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Gender Dependent Influences on Soil Phosphorus by the Dioecious Lowland Tropical Tree Simarouba amara

Charles C. Rhoades, Robert L. Sanford, Jr. and David B. Clark
Biotropica
Vol. 26, No. 4 (Dec., 1994), pp. 362-368
DOI: 10.2307/2389229
Stable URL: http://www.jstor.org/stable/2389229
Page Count: 7
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Since scans are not currently available to screen readers, please contact JSTOR User Support for access. We'll provide a PDF copy for your screen reader.
Gender Dependent Influences on Soil Phosphorus by the Dioecious Lowland Tropical Tree Simarouba amara
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Abstract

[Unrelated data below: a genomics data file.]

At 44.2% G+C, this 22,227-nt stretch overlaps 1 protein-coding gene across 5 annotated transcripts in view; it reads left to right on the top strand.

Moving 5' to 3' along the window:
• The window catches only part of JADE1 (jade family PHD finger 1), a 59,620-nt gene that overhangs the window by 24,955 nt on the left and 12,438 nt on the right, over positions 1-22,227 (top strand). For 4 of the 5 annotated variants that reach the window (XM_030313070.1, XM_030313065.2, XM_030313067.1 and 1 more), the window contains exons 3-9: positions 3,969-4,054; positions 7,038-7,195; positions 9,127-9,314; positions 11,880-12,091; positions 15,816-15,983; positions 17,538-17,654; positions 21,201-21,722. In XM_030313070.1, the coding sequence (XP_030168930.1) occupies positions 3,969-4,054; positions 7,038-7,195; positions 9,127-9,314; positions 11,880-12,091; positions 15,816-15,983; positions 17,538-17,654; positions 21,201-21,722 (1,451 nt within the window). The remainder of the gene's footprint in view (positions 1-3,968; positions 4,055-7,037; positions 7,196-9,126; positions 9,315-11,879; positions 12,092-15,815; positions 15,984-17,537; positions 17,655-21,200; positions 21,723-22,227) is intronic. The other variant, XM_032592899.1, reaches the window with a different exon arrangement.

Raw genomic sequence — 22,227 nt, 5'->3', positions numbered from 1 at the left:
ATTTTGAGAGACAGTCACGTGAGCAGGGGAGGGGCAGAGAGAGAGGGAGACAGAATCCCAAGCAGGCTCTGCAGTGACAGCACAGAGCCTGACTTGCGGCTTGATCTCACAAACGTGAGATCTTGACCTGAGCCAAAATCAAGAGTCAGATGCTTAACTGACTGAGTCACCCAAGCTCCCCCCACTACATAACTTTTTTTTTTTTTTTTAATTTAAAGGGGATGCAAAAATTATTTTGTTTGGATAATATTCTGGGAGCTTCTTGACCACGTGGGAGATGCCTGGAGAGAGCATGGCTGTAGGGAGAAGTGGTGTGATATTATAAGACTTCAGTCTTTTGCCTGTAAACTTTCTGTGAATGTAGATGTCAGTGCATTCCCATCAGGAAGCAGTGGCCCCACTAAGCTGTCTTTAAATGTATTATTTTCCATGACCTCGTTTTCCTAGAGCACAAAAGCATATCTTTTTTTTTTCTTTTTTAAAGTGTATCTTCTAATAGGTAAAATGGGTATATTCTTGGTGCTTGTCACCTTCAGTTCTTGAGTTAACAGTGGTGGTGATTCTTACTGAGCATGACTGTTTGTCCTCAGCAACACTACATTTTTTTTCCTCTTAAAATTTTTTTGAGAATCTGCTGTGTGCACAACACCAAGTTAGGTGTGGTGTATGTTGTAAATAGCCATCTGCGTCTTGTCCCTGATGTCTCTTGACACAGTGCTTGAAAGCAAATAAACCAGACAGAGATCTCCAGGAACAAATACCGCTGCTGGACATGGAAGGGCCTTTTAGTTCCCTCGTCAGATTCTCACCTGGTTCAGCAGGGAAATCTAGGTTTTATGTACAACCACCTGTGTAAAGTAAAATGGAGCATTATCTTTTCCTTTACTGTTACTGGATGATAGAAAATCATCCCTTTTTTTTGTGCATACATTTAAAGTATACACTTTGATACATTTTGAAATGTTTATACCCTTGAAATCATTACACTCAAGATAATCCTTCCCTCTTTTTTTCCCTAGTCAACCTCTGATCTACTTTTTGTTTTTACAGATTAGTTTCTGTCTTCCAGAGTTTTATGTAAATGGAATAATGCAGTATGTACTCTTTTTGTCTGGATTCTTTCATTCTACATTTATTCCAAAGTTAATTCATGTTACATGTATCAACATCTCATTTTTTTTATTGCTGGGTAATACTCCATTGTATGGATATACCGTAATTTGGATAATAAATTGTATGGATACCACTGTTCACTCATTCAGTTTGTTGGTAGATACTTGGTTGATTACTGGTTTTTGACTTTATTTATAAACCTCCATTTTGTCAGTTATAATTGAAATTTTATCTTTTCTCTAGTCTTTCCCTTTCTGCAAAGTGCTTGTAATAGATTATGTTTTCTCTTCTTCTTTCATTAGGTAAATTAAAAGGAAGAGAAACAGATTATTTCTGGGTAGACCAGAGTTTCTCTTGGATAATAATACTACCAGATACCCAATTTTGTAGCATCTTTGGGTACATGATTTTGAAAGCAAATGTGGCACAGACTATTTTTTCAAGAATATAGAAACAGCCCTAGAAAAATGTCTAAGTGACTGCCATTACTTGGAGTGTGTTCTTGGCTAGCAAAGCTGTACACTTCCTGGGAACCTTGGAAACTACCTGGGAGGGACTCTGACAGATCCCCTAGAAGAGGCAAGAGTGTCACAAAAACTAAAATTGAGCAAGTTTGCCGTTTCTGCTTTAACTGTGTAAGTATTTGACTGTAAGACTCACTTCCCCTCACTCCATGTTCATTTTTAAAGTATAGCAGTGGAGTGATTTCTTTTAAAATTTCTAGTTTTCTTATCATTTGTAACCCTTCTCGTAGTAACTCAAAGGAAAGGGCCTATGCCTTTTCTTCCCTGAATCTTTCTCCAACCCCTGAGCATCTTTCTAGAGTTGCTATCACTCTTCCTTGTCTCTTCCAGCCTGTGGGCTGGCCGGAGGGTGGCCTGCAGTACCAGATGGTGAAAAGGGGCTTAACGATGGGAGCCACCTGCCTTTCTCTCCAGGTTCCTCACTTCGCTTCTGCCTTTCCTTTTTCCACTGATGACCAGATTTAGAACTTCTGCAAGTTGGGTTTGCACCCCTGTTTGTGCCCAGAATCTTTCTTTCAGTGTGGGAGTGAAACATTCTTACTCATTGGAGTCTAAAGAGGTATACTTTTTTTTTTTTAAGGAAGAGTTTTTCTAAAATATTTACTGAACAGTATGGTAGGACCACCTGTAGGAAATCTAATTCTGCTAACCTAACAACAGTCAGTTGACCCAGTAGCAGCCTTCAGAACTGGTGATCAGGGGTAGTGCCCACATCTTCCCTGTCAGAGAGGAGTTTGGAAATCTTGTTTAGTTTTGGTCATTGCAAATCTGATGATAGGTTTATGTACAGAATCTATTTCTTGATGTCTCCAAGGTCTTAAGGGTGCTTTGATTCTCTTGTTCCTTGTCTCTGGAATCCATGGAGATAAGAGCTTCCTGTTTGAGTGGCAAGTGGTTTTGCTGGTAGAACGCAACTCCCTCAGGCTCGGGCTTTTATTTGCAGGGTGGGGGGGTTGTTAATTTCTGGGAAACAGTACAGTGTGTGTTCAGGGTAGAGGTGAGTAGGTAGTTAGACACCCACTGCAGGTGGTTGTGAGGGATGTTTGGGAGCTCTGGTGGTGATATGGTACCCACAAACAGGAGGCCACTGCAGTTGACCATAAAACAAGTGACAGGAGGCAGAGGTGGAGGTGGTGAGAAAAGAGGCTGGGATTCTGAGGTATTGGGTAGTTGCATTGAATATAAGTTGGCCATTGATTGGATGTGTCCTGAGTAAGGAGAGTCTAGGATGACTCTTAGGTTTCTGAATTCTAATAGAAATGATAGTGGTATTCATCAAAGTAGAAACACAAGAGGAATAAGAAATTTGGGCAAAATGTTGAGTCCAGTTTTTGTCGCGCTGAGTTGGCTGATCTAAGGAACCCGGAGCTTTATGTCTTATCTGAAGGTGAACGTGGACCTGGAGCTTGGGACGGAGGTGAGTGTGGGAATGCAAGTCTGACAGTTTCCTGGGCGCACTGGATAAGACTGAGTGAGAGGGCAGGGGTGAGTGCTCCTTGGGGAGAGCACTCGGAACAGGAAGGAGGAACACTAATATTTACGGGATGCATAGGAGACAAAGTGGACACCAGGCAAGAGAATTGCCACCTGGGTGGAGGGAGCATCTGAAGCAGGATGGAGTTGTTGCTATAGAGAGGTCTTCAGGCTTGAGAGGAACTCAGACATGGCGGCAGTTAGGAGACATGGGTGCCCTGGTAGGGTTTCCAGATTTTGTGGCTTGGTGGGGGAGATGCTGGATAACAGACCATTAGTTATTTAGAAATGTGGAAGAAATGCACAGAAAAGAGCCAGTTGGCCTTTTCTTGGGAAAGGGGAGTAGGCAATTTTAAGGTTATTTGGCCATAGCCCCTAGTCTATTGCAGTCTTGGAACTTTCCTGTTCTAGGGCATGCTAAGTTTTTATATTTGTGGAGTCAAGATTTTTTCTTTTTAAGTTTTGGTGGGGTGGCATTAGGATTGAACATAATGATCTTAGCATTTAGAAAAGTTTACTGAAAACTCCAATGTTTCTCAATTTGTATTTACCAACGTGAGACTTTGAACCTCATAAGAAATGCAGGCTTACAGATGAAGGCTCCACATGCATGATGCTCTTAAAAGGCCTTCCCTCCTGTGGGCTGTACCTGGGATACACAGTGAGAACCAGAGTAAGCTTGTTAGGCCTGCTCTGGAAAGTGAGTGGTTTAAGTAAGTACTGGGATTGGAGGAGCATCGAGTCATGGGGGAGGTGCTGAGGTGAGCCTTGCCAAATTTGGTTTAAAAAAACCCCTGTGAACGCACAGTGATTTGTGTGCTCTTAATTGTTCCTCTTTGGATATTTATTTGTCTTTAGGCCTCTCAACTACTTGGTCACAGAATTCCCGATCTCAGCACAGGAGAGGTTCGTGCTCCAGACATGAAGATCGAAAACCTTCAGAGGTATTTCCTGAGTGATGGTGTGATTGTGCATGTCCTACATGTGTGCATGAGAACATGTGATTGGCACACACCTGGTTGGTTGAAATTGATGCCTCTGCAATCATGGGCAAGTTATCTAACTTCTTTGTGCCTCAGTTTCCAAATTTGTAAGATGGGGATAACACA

We compared soil phosphorus levels below canopies of the lowland tropical rain forest tree species Simarouba amara Aubl. with soil sampled beyond the edge of S. amara canopies. Our data show that trees affect soil phosphorus concentrations and that differences below individual trees are related to gender for this dioecious species. Soil sampled adjacent to female trees had significantly higher soil phosphorus levels for several different indices of phosphorus availability than soil sampled beyond tree crowns. Male trees did not significantly modify soil phosphorus levels. Analysis of total mineral phosphorus (Total-phosphorus) below and beyond the canopies of male and female of S. amara found no differences in the total amount of phosphorous combined within bound and labile soil fractions. We measured a small increase in soil organic matter under tree canopies, but found no gender-related difference. Our results indicate that increased phosphorus availability beneath female S. amara arises from a gender-related modification in phosphorus cycling rather than from higher recruitment of females on sites rich in phosphorus or organic matter. We suggest that gender-dependent controls on soil phosphorus may include below-canopy enrichment of available phosphorus due to fruit and litter cycling or increases in phosphorus transformation from bound to labile forms.

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